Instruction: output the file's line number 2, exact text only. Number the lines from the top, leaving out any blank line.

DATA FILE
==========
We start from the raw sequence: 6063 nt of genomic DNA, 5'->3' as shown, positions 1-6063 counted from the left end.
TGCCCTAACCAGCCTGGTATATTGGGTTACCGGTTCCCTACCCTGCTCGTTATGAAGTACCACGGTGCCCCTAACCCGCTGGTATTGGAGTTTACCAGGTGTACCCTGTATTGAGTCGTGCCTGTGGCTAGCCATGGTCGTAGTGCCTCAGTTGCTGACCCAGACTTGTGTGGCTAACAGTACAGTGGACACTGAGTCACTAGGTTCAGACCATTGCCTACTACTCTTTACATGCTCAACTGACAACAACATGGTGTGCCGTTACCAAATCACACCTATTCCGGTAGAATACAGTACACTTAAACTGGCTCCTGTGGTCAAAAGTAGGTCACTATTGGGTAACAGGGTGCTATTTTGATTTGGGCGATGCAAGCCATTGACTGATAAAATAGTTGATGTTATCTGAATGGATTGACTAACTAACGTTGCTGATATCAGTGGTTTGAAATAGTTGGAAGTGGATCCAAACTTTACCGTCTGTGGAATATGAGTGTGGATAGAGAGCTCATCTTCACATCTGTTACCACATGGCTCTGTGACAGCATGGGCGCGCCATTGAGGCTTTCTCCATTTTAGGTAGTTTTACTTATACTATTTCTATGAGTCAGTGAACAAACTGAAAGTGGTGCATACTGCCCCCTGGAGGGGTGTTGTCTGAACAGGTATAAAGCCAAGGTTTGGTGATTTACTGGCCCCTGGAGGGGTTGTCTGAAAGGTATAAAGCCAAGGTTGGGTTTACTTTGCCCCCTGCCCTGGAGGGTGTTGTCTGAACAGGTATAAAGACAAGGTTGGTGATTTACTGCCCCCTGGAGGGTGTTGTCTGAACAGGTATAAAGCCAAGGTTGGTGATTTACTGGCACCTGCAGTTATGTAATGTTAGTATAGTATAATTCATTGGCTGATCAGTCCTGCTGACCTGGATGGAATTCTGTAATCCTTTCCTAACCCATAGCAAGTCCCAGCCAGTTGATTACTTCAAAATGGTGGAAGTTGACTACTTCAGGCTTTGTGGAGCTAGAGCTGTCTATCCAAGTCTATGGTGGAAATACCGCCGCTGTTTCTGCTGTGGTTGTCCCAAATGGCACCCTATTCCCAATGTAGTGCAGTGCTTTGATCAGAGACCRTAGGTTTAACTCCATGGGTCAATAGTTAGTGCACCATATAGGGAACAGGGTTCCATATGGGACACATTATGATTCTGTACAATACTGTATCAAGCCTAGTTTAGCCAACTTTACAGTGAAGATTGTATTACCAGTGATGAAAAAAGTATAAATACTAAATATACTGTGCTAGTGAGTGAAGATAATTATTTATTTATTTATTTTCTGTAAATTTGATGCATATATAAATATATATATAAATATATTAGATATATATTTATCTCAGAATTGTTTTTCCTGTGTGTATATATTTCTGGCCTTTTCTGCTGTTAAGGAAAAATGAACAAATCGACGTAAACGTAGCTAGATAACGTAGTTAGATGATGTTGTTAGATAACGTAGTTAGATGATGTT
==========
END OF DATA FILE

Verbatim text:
TGCCCTAACCAGCCTGGTATATTGGGTTACCGGTTCCCTACCCTGCTCGTTATGAAGTACCACGGTGCCCCTAACCCGCTGGTATTGGAGTTTACCAGGTGTACCCTGTATTGAGTCGTGCCTGTGGCTAGCCATGGTCGTAGTGCCTCAGTTGCTGACCCAGACTTGTGTGGCTAACAGTACAGTGGACACTGAGTCACTAGGTTCAGACCATTGCCTACTACTCTTTACATGCTCAACTGACAACAACATGGTGTGCCGTTACCAAATCACACCTATTCCGGTAGAATACAGTACACTTAAACTGGCTCCTGTGGTCAAAAGTAGGTCACTATTGGGTAACAGGGTGCTATTTTGATTTGGGCGATGCAAGCCATTGACTGATAAAATAGTTGATGTTATCTGAATGGATTGACTAACTAACGTTGCTGATATCAGTGGTTTGAAATAGTTGGAAGTGGATCCAAACTTTACCGTCTGTGGAATATGAGTGTGGATAGAGAGCTCATCTTCACATCTGTTACCACATGGCTCTGTGACAGCATGGGCGCGCCATTGAGGCTTTCTCCATTTTAGGTAGTTTTACTTATACTATTTCTATGAGTCAGTGAACAAACTGAAAGTGGTGCATACTGCCCCCTGGAGGGGTGTTGTCTGAACAGGTATAAAGCCAAGGTTTGGTGATTTACTGGCCCCTGGAGGGGTTGTCTGAAAGGTATAAAGCCAAGGTTGGGTTTACTTTGCCCCCTGCCCTGGAGGGTGTTGTCTGAACAGGTATAAAGACAAGGTTGGTGATTTACTGCCCCCTGGAGGGTGTTGTCTGAACAGGTATAAAGCCAAGGTTGGTGATTTACTGGCACCTGCAGTTATGTAATGTTAGTATAGTATAATTCATTGGCTGATCAGTCCTGCTGACCTGGATGGAATTCTGTAATCCTTTCCTAACCCATAGCAAGTCCCAGCCAGTTGATTACTTCAAAATGGTGGAAGTTGACTACTTCAGGCTTTGTGGAGCTAGAGCTGTCTATCCAAGTCTATGGTGGAAATACCGCCGCTGTTTCTGCTGTGGTTGTCCCAAATGGCACCCTATTCCCAATGTAGTGCAGTGCTTTGATCAGAGACCRTAGGTTTAACTCCATGGGTCAATAGTTAGTGCACCATATAGGGAACAGGGTTCCATATGGGACACATTATGATTCTGTACAATACTGTATCAAGCCTAGTTTAGCCAACTTTACAGTGAAGATTGTATTACCAGTGATGAAAAAAGTATAAATACTAAATATACTGTGCTAGTGAGTGAAGATAATTATTTATTTATTTATTTTCTGTAAATTTGATGCATATATAAATATATATATAAATATATTAGATATATATTTATCTCAGAATTGTTTTTCCTGTGTGTATATATTTCTGGCCTTTTCTGCTGTTAAGGAAAAATGAACAAATCGACGTAAACGTAGCTAGATAACGTAGTTAGATGATGTTGTTAGATAACGTAGTTAGATGATGTT